What name will we use for "Thankful Thursdays"?
Thanks, Technology
Technically Grateful
Thank Galápagos It's Thursday (TGIT)

At Thanksgiving this year, Cantor and I were reading a list of science-themed reasons to be thankful (canonical example: the fine-tuned universe).

Previously, among extended family and friends, we had a mailing list called Science Friday in which we worked our way through a science literacy quiz, one question per week for a year.

We decided to do something like that again: one science/technology-themed reason to be thankful every Thursday until next year's Thanksgiving.

Now we just need to settle on the name.

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EnTHUsiastic THUrsdays?

Thunderclap Thursdays (don't just be modes in your applausel, MAKE SOME NOISE!!) ?

TTTT - Thursday Tributes To Tech?

@AnthonyTowns If it was on Tuesdays it could be Tech Tuesdays

@DavidPennock It would need to be "Tech-O Tuesdays" in that case. (The O is short for "Standing Ovation". Any relation to tasty tasty mexican food completely coincidental)

bought Ṁ1 of Technically Grateful YES

Thank Galápagos It's Thursday (TGIT)

bought Ṁ3 of Thank Galápagos It's... YES

Or Galileo

Or Higgs boson


Thank God (Particle) It's Thursday

Here's the first entry, in case anyone's curious (as you can see, "thursgiving" is in danger of sticking already):

Unignited Atmospheres And Not Pushing Our Luck

It's 1 week since Thanksgiving and time for our first official Thursgiving entry. I'll start with this entry from a blogger I like a lot, Dynomight, who gave me the idea to do this. Ready?

We are thankful that...

...our atmosphere has low enough pressure and levels of deuterium that nuclear fission in air doesn’t cause hydrogen atoms to fuse into helium, meaning that the first nuclear bomb test in 1945 didn’t in fact ignite the atmosphere and engulf the planet in flames, which was still a bit of an open question when it happened.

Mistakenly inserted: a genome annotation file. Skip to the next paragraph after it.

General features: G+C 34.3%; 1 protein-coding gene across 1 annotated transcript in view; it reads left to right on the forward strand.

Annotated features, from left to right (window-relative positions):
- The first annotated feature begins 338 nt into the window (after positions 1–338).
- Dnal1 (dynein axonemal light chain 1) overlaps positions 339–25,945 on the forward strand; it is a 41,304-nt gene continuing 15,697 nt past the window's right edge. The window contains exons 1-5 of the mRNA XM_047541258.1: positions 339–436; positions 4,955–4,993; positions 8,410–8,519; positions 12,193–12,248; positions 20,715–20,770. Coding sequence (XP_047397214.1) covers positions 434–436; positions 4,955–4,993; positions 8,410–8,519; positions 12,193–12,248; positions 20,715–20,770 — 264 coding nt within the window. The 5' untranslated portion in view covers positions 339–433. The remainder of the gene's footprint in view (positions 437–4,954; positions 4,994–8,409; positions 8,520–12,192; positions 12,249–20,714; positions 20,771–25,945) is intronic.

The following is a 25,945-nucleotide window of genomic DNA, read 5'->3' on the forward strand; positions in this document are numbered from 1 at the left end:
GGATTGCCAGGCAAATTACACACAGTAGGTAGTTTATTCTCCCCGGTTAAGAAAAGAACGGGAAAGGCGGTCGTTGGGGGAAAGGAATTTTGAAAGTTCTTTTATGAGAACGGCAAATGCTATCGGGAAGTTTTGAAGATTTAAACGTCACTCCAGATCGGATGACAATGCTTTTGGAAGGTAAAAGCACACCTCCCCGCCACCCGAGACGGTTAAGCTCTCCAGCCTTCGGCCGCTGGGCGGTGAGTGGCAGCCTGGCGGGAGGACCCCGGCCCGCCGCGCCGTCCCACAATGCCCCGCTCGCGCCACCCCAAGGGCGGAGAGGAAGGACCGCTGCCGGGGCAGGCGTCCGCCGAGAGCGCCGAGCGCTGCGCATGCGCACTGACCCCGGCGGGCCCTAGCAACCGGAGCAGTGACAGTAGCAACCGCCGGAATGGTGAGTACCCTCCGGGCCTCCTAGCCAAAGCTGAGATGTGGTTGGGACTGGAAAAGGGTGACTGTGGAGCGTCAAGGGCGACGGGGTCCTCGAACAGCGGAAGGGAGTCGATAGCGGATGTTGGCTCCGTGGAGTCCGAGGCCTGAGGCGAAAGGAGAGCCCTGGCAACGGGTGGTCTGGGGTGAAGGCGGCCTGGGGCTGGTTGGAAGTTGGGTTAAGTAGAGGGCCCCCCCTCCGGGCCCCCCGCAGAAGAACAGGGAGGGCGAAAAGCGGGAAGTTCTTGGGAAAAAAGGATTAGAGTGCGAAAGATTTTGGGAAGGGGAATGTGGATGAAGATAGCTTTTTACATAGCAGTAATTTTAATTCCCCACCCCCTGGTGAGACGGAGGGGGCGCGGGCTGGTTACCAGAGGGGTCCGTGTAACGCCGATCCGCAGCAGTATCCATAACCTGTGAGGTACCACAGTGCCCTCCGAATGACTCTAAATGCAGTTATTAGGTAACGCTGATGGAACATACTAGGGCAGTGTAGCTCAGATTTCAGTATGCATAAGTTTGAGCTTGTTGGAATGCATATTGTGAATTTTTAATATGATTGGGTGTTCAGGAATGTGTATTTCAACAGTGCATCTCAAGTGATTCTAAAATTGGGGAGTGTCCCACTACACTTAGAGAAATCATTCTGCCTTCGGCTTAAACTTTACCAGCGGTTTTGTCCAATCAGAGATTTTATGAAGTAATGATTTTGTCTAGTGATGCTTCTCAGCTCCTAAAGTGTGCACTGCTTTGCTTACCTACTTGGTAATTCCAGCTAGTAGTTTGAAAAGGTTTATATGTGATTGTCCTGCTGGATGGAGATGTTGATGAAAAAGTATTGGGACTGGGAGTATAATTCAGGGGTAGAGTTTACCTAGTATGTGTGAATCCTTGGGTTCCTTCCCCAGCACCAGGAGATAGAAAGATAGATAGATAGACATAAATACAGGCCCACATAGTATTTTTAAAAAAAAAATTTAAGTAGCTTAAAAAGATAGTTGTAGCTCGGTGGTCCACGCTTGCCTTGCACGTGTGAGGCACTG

Did you all see the recent movie, Oppenheimer? This question was a plot point. Of course we know, ex post, that nuclear bombs don't set off a chain reaction through the whole atmosphere and annihilate all life on earth. It's interesting to speculate what that probability was ex ante.

Here's an excerpt from Scott Alexander's review of Toby Ord's The Precipice in which that question is considered:

Even when people seem to care about distant risks, it can feel like a half-hearted effort. During a Berkeley meeting of the Manhattan Project, Edward Teller brought up the basic idea behind the hydrogen bomb. You would use a nuclear bomb to ignite a self-sustaining fusion reaction in some other substance, which would produce a bigger explosion than the nuke itself. The scientists got to work figuring out what substances could support such reactions, and found that they couldn’t rule out nitrogen-14. The air is 79% nitrogen-14. If a nuclear bomb produced nitrogen-14 fusion, it would ignite the atmosphere and turn the Earth into a miniature sun, killing everyone. They hurriedly convened a task force to work on the problem, and it reported back that neither nitrogen-14 nor a second candidate isotope, lithium-7, could support a self-sustaining fusion reaction.

They seem to have been moderately confident in these calculations. But there was enough uncertainty that, when the Trinity test produced a brighter fireball than expected, Manhattan Project administrator James Conant was “overcome with dread”, believing that atmospheric ignition had happened after all and the Earth had only seconds left. And later, the US detonated a bomb whose fuel was contaminated with lithium-7, the explosion was much bigger than expected, and some bystanders were killed. It turned out atomic bombs could initiate lithium-7 fusion after all! As Ord puts it, “of the two major thermonuclear calculations made that summer at Berkeley, they got one right and one wrong”. This doesn’t really seem like the kind of crazy anecdote you could tell in a civilization that was taking existential risk seriously enough.

In conclusion, um, I think I better finally read The Precipice. But Scott Alexander's review of it is a great place to start: